Gout Flares Are Common, Even with Allopurinol Use

A recent study published in Arthritis Research & Therapy evaluated the frequency of flares in gout patients and the association between flares and use of allopurinol.

Estimates of gout prevalence worldwide range from 0.1% to 10%, according to the study authors. “Furthermore, despite advances in understanding of the pathophysiology, risk factors, and therapy, gout remains a burden on the individual’s health-related quality of life (HRQoL) and on healthcare resources.” And despite established guidelines for patients who experience frequent flares, more than half of patients reportedly do not consult their doctor in the event of a flare, “suggesting most gout flares are self-managed in the community and that the ‘treatment gap’ may be under-estimated.”

To evaluate the prevalence of gout, researchers queried the 2017 South Australian Health Omnibus Survey (HOS)—an annual survey consisting of face-to-face interviews with patients aged ≥ 15 years. The 2017 HOS survey, conducted between September 2017 and December 2017, included data from 2,977 interviews from 5,300 households. The survey included three questions pertaining to gout: “Have you ever been told by a doctor that you have gout?” (response options: “Yes,” “No,” or “Do not know/ refused”), “Do you currently take/have you taken allopurinol for gout?” (response options: “No, never taken” [never], “No, previously taken” [prior], or “Yes, still taking” [current]), and “If you have gout, how many gout attacks have you had over the last 12 months?” (response options: “None,” “One,” “Two,” “Three,” “Four,” or “Five or more”).

Flares: Risk Factors and Prevalence

Of the 2,778 participants (all aged ≥ 25 years) included in the final analysis, gout prevalence was 6.5%. Compared to non-gout patients, those with gout were more likely to be male (48.7% vs. 79.2%) and older (mean ages, 52.3 years vs. 63.3 years); gout patients also had a higher mean body mass index (BMI, mean 27.5 kg/m2 vs. 30.3 kg/m2).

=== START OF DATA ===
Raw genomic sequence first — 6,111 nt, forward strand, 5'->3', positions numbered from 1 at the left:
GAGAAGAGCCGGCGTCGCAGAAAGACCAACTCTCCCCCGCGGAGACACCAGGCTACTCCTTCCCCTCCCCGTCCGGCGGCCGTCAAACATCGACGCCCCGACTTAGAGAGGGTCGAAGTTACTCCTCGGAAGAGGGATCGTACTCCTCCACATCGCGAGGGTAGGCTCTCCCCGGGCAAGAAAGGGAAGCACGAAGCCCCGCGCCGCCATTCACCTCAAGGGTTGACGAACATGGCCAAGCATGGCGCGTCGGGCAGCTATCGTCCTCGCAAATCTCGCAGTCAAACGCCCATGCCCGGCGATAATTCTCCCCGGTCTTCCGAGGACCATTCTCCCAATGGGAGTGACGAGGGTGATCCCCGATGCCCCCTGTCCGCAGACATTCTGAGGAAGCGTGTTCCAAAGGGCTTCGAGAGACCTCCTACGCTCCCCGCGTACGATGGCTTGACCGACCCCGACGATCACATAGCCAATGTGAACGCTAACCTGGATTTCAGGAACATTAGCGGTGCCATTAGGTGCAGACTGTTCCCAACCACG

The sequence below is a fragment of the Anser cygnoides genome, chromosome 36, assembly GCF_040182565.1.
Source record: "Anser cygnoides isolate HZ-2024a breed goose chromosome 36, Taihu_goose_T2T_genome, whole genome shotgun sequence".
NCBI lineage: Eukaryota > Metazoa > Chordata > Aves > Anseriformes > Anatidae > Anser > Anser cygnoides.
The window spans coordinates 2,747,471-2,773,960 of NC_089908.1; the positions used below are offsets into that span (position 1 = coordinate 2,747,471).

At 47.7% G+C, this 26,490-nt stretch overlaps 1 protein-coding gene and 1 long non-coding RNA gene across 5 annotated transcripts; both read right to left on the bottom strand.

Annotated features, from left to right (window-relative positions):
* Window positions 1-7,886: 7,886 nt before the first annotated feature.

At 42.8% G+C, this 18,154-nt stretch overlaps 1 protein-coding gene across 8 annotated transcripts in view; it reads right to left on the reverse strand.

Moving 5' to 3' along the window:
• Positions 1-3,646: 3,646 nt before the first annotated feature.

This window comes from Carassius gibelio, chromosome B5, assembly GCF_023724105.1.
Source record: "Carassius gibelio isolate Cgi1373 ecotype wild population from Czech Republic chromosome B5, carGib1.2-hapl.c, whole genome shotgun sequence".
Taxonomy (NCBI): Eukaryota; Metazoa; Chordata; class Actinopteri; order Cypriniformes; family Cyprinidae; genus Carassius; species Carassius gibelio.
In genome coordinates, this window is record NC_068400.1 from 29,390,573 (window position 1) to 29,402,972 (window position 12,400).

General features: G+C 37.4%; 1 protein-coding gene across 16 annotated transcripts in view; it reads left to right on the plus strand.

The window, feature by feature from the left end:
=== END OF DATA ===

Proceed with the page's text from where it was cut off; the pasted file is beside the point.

Among the gout patients, 37.1% reported current allopurinol use; prior use was reported by 23.2% (discontinuation rate, 38%), and 39.7% had never used it. Gout patients also had high rates of comorbidities, including heart disease (24%), diabetes (33%), high blood pressure (54%), and high cholesterol (40%).

Although more than half (58%) of patients with gout said they did not have any flares in the last year, a quarter reported experiencing two or more flares during this time. Among those with more than two flares in the last 12 months, about half (51%) were current allopurinol users. The covariates most strong correlated with flares were age (P = 0.002), BMI (P = 0.005), and allopurinol use (P = 0.031).

“Older age was most strongly associated with a decreased probability of flares (contrast − 0.013, 95% − 0.021, − 0.006, p = 0.001),” the researchers observed, adding, “A higher BMI was associated with an increased probability of flares (contrast 0.025, 95% CI 0.003, 0.046, p = 0.027), and within participants with flares, a higher probability of ≥ 2 flares (contrast 0.017, 95%CI − 0.001, 0.035, p = 0.068). Current allopurinol use, within participants with flares, was most strongly associated with a higher probability of ≥ 2 flares (contrast 0.36, 95% CI 0.13, 0.60, p = 0.002).”

The study authors concluded that, although treatment options are available, gout remains a poorly managed disease.